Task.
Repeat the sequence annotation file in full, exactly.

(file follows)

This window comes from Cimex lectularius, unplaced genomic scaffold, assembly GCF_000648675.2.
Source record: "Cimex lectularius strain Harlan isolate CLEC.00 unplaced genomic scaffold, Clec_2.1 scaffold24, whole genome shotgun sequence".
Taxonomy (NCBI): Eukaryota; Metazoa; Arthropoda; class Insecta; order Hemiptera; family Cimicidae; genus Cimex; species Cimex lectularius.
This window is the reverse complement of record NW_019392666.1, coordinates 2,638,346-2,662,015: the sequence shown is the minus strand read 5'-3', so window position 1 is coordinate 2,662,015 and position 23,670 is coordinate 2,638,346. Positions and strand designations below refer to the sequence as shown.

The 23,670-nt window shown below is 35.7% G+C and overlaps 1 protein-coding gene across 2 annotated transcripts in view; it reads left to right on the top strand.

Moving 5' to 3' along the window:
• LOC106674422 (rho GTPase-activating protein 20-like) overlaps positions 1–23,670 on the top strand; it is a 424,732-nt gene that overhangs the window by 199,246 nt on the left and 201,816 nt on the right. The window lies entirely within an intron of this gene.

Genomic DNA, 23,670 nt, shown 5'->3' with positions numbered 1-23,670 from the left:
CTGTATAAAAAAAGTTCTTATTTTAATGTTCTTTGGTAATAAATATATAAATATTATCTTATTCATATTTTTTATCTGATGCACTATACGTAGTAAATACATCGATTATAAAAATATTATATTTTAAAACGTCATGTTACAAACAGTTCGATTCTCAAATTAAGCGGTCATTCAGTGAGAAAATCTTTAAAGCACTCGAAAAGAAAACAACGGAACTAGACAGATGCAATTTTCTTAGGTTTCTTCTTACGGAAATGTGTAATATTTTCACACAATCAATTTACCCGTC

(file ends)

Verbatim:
This window comes from Cimex lectularius, unplaced genomic scaffold, assembly GCF_000648675.2.
Source record: "Cimex lectularius strain Harlan isolate CLEC.00 unplaced genomic scaffold, Clec_2.1 scaffold24, whole genome shotgun sequence".
Taxonomy (NCBI): Eukaryota; Metazoa; Arthropoda; class Insecta; order Hemiptera; family Cimicidae; genus Cimex; species Cimex lectularius.
This window is the reverse complement of record NW_019392666.1, coordinates 2,638,346-2,662,015: the sequence shown is the minus strand read 5'-3', so window position 1 is coordinate 2,662,015 and position 23,670 is coordinate 2,638,346. Positions and strand designations below refer to the sequence as shown.

The 23,670-nt window shown below is 35.7% G+C and overlaps 1 protein-coding gene across 2 annotated transcripts in view; it reads left to right on the top strand.

Moving 5' to 3' along the window:
• LOC106674422 (rho GTPase-activating protein 20-like) overlaps positions 1–23,670 on the top strand; it is a 424,732-nt gene that overhangs the window by 199,246 nt on the left and 201,816 nt on the right. The window lies entirely within an intron of this gene.

Genomic DNA, 23,670 nt, shown 5'->3' with positions numbered 1-23,670 from the left:
CTGTATAAAAAAAGTTCTTATTTTAATGTTCTTTGGTAATAAATATATAAATATTATCTTATTCATATTTTTTATCTGATGCACTATACGTAGTAAATACATCGATTATAAAAATATTATATTTTAAAACGTCATGTTACAAACAGTTCGATTCTCAAATTAAGCGGTCATTCAGTGAGAAAATCTTTAAAGCACTCGAAAAGAAAACAACGGAACTAGACAGATGCAATTTTCTTAGGTTTCTTCTTACGGAAATGTGTAATATTTTCACACAATCAATTTACCCGTC